Earthworms offer a wide range of benefits to American lawns. While it’s true that too many can be harmful to a lawn, most of the time they offer incredible benefits. This infographic covers some of the most important functions of earthworms in a lawn.
What are the benefits of having earthworms in the lawn?
Earthworms offer many benefits including: increasing phosphate in the soil, increasing nitrogen, and even increasing potassium. They also fertilize the soil, eat nematodes, and improve both aeration and water filtration. As a result they serve as a production facility for organic lawn fertilizer.
How do worms improve soil aeration?
As worms tunnel through the soil, they loosen it. The more time they spend tunneling through the soil, the more they loosen and aerate the soil. This not only improves the circulation of air, it also allows water and nutrients to reach deeper into the soil.
Can worms remove thatch from the lawn?
One of the often overlooked benefits of having earthworms in the lawn is the fact that they can even break up thatch. The same means by which they aerate the lawn beneath the surface, they break up thatch each time they come to the surface.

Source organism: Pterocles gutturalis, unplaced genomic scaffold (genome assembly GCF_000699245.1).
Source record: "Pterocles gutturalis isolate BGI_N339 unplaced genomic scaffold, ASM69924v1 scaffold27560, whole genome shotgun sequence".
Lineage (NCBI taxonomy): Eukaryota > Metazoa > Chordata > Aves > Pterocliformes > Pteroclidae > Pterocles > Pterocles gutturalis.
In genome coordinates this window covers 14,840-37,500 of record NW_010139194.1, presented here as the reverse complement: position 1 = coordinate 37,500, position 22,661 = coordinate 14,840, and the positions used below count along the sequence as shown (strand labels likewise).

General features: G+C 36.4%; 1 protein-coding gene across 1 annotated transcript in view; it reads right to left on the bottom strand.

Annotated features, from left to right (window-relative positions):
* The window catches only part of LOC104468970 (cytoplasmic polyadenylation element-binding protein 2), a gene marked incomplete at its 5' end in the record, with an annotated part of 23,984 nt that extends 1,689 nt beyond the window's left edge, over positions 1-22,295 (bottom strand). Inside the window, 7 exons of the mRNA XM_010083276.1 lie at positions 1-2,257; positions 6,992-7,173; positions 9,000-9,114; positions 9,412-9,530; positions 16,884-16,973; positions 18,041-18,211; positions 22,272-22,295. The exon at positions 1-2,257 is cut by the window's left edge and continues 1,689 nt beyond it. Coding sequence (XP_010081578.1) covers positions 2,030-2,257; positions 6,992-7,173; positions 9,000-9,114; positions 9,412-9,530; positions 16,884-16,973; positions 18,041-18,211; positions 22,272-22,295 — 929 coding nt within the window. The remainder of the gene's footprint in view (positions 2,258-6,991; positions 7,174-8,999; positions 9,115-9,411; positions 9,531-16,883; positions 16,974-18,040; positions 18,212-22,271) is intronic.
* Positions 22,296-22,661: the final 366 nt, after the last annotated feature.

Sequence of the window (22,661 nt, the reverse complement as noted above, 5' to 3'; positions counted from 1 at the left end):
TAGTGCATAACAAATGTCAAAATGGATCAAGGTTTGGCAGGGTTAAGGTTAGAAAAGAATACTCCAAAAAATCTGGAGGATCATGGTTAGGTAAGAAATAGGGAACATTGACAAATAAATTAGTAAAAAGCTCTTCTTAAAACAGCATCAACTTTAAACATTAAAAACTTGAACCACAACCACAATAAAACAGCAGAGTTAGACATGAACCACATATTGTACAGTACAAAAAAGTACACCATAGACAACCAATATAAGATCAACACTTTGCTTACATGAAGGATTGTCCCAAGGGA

Did you know that worms eat nematodes?
Nematodes are parasitic and can feed on the roots of our grass. This can cause wilting and even bare patches. Fortunately earthworms can remove these little creatures and help keep your lawn safe.
Worms also increase the presence of beneficial microbes by reducing the number of harmful bacteria. These beneficial bacteria can have a tremendous positive impact on your lawn. From increasing your lawns ability to withstand drought, to protecting it from other diseases.
“It may be doubted whether there are many other animals which have played an important a part in the history of the world as these lowly organized creatures.” -Charles Darwin 1881
As you can see from this infographic, to answer the question of what an earthworm is worth. Earthworms are worth a lot when it comes to building and maintaining a healthy lawn! This infographic was created by www.turfgrowers.co.uk.
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